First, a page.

According to that distinguished jurist Sir Arthur Underhill, a trust is an equitable obligation bearing upon a person (who is called a trustee) the duty of administering property (which is called the trust property) on behalf of persons who are called beneficiaries, of whom he himself may be one and any one of whom can enforce the obligations. So far, so good. However, if the trust is a charitable trust then only the Attorney General can refer a matter to court to enforce the obligations. The Attorney General’s office will so act only when the dispute is perceived to be a matter of public interest. We maintain that the continuing outlawry of the aged and vulnerable is a most urgent and paramount matter of public interest.
This process has vestiges of the historical – and regrettably defunct – Petition of Right. However it has now been superseded by a Charity Tribunal constituted under S.2A(4)(b) of the Charities Act 1993 as amended by the Charities Act 2006. Under this new arrangement the Attorney General now refers relevant cases to the Tribunal rather than the court. The AG may refer to the Tribunal a question which involves the operation of charity law in any respect or the application of charity law to a particular state of affairs.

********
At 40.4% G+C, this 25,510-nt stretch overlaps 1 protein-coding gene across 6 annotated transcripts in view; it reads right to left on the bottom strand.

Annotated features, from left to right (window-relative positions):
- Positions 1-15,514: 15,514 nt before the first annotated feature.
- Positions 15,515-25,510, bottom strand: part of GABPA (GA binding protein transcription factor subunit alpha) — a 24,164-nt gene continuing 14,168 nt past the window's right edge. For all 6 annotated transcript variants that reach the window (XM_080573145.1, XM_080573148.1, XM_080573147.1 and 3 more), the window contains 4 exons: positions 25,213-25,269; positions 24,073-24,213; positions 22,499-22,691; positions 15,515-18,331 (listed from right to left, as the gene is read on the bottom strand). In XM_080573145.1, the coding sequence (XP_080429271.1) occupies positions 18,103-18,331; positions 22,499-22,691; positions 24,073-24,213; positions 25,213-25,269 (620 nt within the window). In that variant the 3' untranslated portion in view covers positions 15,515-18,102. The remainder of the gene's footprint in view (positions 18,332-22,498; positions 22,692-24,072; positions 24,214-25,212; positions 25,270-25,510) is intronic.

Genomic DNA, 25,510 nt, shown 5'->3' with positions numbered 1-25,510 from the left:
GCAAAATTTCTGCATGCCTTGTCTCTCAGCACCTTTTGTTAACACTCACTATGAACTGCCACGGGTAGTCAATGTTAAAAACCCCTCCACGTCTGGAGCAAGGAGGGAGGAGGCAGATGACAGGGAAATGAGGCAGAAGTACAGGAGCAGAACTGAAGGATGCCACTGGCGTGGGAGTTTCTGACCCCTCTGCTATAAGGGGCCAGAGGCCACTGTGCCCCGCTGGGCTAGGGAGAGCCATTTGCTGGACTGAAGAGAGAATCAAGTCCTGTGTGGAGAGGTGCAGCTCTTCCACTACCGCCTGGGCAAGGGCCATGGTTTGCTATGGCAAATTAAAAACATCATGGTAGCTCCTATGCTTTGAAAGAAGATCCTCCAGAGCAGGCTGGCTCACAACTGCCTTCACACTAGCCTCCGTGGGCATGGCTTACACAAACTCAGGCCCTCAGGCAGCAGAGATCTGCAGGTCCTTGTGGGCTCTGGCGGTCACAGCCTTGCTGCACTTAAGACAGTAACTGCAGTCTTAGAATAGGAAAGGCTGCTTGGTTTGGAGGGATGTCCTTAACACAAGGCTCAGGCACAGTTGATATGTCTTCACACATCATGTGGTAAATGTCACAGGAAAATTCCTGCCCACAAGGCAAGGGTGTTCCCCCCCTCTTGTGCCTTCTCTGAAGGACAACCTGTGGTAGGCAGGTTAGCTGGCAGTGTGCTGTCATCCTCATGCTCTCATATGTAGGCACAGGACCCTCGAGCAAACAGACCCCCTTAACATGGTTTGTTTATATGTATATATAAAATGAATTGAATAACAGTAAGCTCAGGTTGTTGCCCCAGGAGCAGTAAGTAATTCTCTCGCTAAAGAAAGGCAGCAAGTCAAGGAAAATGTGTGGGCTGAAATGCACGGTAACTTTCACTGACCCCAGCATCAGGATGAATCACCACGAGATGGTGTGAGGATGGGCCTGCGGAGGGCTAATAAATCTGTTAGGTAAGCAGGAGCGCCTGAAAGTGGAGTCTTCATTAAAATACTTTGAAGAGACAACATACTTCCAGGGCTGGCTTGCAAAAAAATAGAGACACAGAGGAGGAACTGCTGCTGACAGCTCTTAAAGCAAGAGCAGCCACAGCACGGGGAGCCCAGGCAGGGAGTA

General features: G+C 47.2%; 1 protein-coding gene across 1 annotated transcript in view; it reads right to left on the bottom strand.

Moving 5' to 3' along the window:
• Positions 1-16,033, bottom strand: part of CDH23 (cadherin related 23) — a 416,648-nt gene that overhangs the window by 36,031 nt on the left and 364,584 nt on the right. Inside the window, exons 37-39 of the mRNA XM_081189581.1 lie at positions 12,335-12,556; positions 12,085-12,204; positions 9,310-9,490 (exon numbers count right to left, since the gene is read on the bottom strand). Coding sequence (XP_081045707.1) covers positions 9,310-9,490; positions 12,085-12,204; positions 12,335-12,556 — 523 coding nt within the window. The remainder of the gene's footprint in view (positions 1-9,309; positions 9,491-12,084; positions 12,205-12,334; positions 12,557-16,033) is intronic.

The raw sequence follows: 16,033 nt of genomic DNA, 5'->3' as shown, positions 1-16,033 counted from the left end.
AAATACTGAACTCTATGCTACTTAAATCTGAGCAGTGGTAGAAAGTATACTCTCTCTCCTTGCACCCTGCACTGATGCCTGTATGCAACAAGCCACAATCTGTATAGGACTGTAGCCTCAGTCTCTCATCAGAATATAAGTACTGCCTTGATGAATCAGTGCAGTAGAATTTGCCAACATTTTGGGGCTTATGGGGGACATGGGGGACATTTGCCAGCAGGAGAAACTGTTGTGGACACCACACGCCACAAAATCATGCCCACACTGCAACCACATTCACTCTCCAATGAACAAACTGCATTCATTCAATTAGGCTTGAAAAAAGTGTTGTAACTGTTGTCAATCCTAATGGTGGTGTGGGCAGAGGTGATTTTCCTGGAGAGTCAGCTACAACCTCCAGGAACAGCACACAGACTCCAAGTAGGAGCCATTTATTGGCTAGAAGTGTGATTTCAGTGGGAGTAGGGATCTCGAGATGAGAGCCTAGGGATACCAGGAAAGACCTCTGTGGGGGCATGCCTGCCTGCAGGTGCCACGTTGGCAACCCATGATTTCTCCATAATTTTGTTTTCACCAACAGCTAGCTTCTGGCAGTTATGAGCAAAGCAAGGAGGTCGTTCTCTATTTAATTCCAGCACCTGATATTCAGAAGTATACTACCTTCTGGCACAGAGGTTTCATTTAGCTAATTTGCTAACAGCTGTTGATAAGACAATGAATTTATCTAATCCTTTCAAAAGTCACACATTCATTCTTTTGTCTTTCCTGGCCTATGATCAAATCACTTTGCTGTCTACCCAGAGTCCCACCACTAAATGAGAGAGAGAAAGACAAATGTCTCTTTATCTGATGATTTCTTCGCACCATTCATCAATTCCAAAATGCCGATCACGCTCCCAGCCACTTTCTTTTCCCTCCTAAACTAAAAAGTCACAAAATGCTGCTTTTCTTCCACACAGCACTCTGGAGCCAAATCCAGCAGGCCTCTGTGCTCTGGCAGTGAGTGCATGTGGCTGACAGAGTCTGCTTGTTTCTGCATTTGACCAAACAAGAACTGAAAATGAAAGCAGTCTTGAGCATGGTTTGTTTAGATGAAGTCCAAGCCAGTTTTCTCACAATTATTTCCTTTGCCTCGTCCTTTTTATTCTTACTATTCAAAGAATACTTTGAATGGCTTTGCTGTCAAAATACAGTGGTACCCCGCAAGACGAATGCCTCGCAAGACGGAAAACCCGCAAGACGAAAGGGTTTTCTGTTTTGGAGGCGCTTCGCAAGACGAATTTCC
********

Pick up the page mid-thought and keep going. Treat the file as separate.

It could so be that the petitioning of your local MP could induce a reference of our predicament to the Tribunal. The ball, as they say, is in your court. Petition your MP right now.
Go now to The Law Commission